An assessment of Illicit Drug Use, Prostitution, And Money Laundering Abstract

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AN ASSESSMENT OF ILLICIT TRADES 1

An assessment of Illicit Drug Use, Prostitution, And Money Laundering

Abstract

Illicit drug use andprostitution, as well as organized crime especially money laundering,have internationalized, and their configurations flattened. Theconventional structure of these crimes has changed and in it, a newmodel encompassing loosely structured groups with global reach hassufficed. Dealers in these illicit trades have utilized thetechnological advancements across the world to hide their illegalbusiness. As such, governments have tried in vain and in some casessucceeded in responding to the challenges posed by global criminalorganizations. Against this backdrop, the paper focuses on structuresof illegal prostitution, drug use, and money laundering as well asdefines the structures within which the trades operate. Moreover, thepaper elucidates the nature of these illicit trades, identifies someof the responses that have worked to hinder the trade, illustratesthe implications of the money generated in the trades in legalbusinesses, and shows the inadequacy of governance in the area ofthese trades.

An assessment of illicit drug use, prostitution, and money laundering

Illegaldrug use denotes the abuse of prescription drugs and use of illicitor prohibited drugs such as cocaine, heroin, marijuana, andmethamphetamine, among other prohibited drugs under federal laws.Illegal prostitution is the illegal commission by an individual ofany peculiar or natural sexual action for monetary consideration orany other valuable consideration. Illegal prostitution hascontributed to human trafficking especially when it involves childprostitutes. These children are usually trafficked from developingcountries and sold for prostitution purposes. Money laundering, onthe other hand, is the practice or process of assimilating theincomes of crime into the recognized mainstream of the financialsystem by concealing the origin of the proceeds. Most of theseproceeds come from the illegal drug trade, prostitution, and humantrafficking. Jenner (2011) postulates that illicit drugs, estimatedat more than $500 billion annually account for the largest source ofmoney laundering globally. Drug harms millions of people worldwide,which increases the health and economic burden of most countries.Moreover, illicit drug use has escalated drug trafficking,prostitution, and money laundering (Campana, 2016). As such, theanalysis focuses on the structures, nature, and effects of drugabuse, prostitution, and money laundering as well as the success ofcountries in combating the vices.

How the illicit tradeshave utilized structures and technology

Today, illegal prostitution,money laundering and illicit drug use have witnessedinternationalization and transformation because of globalization andtechnological advancements. Technological advancements have helped towiden transportation infrastructures and supply processes, reducetrade barriers, and augment volumes of international business, whichhave helped criminals to hide their illegal trades. Reduced tradebarriers have allowed organized criminals to integrate their criminalproceeds to legal businesses, as they usually and easily assimilatethe proceeds in hospitality businesses. On the other hand, widenedtransportation infrastructures have allowed the criminals to trafficdrugs and people easily for illegal use. Ferragut (2012) and Levi(2008) assert that the Internet and other networks have fosteredrapid communication, which has revolutionized illicit trades.Moreover, Campana (2016) and Levi (2008) contend that networks haveshaped criminal activities as they are dynamic and flexible, whichappeals to criminals greatly. Moreover, Haken (2011) cites thatcriminal organizations targeting the US operate in countries withweak governance and social disorder, as they offer opportunities forthe criminals to take shape. The organizations then exploit orutilize diaspora communities in America as cover for their operationsoften using networks and the internet. Today, the use of virtualcurrency such as Zen and Bitcoins has transformed organized crime andhas often allowed money launderers and people who deal with illegalprostitution and drug use to pay or receive payments anonymously andfreely. The use of these peer-to-peer networks has made it difficultfor governments to trace the criminals especially money launderers incountries with conventional technological systems.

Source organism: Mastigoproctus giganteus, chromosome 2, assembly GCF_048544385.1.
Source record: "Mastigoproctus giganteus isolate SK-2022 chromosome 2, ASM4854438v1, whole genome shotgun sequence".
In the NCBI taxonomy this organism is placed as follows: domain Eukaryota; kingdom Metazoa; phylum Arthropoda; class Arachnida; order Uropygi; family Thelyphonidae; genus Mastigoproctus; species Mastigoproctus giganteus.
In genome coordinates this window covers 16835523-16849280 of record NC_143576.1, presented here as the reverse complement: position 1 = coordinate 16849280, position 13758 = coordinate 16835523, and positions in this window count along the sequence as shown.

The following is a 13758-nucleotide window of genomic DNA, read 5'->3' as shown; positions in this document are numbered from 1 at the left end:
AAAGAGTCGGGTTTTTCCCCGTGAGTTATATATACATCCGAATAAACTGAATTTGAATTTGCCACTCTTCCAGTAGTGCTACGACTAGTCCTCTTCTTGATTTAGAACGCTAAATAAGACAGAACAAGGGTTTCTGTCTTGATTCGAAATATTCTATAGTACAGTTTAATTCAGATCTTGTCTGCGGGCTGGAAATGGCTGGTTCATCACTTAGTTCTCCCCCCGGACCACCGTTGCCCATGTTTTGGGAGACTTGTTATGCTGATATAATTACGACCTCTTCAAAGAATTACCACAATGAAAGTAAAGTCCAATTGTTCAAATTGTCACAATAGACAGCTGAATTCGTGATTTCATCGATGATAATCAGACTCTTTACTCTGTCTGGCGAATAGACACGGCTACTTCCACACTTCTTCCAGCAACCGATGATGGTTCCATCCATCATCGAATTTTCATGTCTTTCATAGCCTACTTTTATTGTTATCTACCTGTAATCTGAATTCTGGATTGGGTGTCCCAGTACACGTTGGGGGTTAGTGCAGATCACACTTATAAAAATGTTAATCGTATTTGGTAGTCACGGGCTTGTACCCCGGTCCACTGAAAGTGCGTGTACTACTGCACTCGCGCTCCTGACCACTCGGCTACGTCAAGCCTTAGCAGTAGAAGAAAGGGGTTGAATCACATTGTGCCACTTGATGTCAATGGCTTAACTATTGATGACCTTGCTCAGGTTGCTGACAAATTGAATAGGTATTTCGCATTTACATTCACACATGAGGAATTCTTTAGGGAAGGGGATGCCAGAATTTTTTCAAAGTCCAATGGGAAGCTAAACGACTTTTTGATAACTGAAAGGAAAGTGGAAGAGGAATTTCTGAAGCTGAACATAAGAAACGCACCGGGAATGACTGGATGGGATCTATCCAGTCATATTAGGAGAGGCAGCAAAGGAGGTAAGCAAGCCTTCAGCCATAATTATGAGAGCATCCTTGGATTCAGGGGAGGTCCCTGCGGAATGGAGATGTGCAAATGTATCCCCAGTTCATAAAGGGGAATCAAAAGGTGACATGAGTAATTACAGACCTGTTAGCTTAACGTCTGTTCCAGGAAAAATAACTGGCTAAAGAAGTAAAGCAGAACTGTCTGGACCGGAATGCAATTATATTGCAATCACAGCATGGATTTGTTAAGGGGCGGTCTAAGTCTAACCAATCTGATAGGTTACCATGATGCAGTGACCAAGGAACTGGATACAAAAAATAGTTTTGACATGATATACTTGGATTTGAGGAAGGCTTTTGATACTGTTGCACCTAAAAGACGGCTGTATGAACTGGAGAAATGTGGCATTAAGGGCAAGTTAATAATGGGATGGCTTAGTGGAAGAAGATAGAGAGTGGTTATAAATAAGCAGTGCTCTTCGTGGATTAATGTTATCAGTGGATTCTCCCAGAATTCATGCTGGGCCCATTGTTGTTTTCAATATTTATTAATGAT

On the other hand, criminalsdealing in these illicit trades have used borders as opportunities tocarry out their activities. For example, criminals have traditionallyand dynamically used the US-Mexican border to traffic drugs to theUS, which has contributed significantly to illicit drug use. Ferragut(2012) asserts that in most parts of the world, criminals takeadvantage of the weaknesses in customs and transportation to developtheir trades. Criminal networks smuggle humans, cash, and narcoticsaround the globe by preying on the flaws in global transportation andcustoms security procedures. Moreover, the criminals use theircontraband with the increased volume of legal international tradethrough containerized shipping. Traffickers, smugglers, and copycatshave contributed to the intensification of the trade by exploitingindividuals through sex and labor trafficking. Most victims viewborders as challenging barriers to migrating to the US, for example,via legitimate means thus, they turn to the offered illicit trade.However, the criminals use the victims to smuggle contraband or usethem in prostitution and trafficking drugs. Money launderers laundermoney from prostitution, human trafficking, and drug trafficking invarious means. Most criminals place or integrate the money intolegal, financial systems. The criminals, then layer the movement ofthe money through business structures and finally use the funds,which at this stage appear legitimate in legal activities ortransactions. Criminals use businesses and banks to launder money inoffshore accounts to countries such as the Cayman Islands and Panama,which have strict privacy laws. They also utilize shell companies orcorporations without assets or independent operations.